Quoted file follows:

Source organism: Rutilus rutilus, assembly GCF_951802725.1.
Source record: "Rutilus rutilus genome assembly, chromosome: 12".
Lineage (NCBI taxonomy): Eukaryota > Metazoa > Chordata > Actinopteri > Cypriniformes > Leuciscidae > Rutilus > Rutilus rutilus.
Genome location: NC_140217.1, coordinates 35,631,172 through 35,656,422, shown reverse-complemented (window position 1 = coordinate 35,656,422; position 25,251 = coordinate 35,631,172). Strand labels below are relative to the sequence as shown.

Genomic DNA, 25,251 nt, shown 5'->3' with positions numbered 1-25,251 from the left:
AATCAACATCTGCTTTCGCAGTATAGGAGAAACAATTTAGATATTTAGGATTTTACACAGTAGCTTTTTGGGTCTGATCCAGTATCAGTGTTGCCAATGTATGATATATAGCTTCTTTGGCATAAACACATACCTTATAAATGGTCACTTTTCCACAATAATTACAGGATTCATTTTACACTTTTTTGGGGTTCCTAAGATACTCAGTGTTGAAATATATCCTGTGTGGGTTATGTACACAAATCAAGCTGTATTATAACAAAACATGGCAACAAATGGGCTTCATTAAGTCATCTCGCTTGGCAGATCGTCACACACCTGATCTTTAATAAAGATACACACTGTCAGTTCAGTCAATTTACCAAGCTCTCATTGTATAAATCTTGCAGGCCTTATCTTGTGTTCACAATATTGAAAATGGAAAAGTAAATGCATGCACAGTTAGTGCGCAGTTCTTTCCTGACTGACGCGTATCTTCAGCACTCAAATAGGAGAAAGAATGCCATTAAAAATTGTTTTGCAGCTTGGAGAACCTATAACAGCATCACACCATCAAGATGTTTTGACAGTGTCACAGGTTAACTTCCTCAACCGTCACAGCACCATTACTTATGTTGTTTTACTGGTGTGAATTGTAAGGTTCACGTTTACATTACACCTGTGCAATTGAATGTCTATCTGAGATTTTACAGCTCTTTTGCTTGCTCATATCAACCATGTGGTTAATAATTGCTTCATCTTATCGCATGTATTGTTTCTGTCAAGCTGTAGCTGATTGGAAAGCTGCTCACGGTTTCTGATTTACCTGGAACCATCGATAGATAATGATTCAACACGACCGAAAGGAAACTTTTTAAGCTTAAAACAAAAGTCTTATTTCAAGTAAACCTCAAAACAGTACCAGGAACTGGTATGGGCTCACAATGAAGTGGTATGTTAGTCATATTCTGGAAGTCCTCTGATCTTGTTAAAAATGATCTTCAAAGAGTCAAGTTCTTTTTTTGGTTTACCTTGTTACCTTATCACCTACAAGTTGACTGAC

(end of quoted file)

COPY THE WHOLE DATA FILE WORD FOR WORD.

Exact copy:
Source organism: Rutilus rutilus, assembly GCF_951802725.1.
Source record: "Rutilus rutilus genome assembly, chromosome: 12".
Lineage (NCBI taxonomy): Eukaryota > Metazoa > Chordata > Actinopteri > Cypriniformes > Leuciscidae > Rutilus > Rutilus rutilus.
Genome location: NC_140217.1, coordinates 35,631,172 through 35,656,422, shown reverse-complemented (window position 1 = coordinate 35,656,422; position 25,251 = coordinate 35,631,172). Strand labels below are relative to the sequence as shown.

Genomic DNA, 25,251 nt, shown 5'->3' with positions numbered 1-25,251 from the left:
AATCAACATCTGCTTTCGCAGTATAGGAGAAACAATTTAGATATTTAGGATTTTACACAGTAGCTTTTTGGGTCTGATCCAGTATCAGTGTTGCCAATGTATGATATATAGCTTCTTTGGCATAAACACATACCTTATAAATGGTCACTTTTCCACAATAATTACAGGATTCATTTTACACTTTTTTGGGGTTCCTAAGATACTCAGTGTTGAAATATATCCTGTGTGGGTTATGTACACAAATCAAGCTGTATTATAACAAAACATGGCAACAAATGGGCTTCATTAAGTCATCTCGCTTGGCAGATCGTCACACACCTGATCTTTAATAAAGATACACACTGTCAGTTCAGTCAATTTACCAAGCTCTCATTGTATAAATCTTGCAGGCCTTATCTTGTGTTCACAATATTGAAAATGGAAAAGTAAATGCATGCACAGTTAGTGCGCAGTTCTTTCCTGACTGACGCGTATCTTCAGCACTCAAATAGGAGAAAGAATGCCATTAAAAATTGTTTTGCAGCTTGGAGAACCTATAACAGCATCACACCATCAAGATGTTTTGACAGTGTCACAGGTTAACTTCCTCAACCGTCACAGCACCATTACTTATGTTGTTTTACTGGTGTGAATTGTAAGGTTCACGTTTACATTACACCTGTGCAATTGAATGTCTATCTGAGATTTTACAGCTCTTTTGCTTGCTCATATCAACCATGTGGTTAATAATTGCTTCATCTTATCGCATGTATTGTTTCTGTCAAGCTGTAGCTGATTGGAAAGCTGCTCACGGTTTCTGATTTACCTGGAACCATCGATAGATAATGATTCAACACGACCGAAAGGAAACTTTTTAAGCTTAAAACAAAAGTCTTATTTCAAGTAAACCTCAAAACAGTACCAGGAACTGGTATGGGCTCACAATGAAGTGGTATGTTAGTCATATTCTGGAAGTCCTCTGATCTTGTTAAAAATGATCTTCAAAGAGTCAAGTTCTTTTTTTGGTTTACCTTGTTACCTTATCACCTACAAGTTGACTGAC